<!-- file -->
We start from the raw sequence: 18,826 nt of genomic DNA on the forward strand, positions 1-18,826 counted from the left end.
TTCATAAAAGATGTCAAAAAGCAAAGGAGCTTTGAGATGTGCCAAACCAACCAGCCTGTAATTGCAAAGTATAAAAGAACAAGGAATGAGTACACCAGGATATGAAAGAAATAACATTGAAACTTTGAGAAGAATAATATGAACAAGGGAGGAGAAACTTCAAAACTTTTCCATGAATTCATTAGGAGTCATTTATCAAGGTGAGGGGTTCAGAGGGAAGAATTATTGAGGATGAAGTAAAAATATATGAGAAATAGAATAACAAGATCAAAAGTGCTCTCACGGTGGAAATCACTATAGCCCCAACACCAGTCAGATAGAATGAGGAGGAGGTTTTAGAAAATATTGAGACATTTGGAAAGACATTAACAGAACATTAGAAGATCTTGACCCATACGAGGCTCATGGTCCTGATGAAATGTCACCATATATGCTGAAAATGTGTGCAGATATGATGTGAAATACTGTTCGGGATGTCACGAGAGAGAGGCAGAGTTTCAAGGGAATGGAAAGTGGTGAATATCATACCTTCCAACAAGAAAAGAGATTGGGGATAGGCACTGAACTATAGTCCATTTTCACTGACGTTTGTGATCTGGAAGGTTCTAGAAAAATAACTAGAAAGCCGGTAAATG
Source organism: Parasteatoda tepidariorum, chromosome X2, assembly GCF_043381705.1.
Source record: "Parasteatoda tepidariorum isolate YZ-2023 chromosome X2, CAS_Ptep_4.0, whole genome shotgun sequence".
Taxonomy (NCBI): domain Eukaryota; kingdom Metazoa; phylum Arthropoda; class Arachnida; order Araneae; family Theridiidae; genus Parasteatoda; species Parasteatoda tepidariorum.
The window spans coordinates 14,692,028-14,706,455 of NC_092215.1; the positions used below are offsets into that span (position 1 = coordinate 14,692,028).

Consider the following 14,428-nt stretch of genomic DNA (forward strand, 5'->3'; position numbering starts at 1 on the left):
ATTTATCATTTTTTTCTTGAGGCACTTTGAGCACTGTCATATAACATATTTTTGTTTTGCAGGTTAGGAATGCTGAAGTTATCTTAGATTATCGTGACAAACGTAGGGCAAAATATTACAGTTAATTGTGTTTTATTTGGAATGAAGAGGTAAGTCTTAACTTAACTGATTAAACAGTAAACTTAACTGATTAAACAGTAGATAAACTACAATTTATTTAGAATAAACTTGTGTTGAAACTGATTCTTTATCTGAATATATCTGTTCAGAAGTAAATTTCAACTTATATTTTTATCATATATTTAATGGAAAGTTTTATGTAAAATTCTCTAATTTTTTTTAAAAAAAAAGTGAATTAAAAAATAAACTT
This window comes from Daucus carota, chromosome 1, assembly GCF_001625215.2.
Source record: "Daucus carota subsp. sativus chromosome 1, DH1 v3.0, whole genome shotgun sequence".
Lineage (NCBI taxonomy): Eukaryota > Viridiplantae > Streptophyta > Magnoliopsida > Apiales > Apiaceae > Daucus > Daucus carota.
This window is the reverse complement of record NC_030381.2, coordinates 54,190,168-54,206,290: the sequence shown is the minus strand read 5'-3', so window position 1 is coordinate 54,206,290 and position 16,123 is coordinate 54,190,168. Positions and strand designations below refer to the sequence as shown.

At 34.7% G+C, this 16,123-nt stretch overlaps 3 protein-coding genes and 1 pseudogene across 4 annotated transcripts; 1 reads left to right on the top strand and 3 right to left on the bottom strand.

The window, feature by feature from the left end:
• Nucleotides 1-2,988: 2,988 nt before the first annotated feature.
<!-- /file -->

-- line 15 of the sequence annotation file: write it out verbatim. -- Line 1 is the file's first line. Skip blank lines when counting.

• Nucleotides 1-2,988: 2,988 nt before the first annotated feature.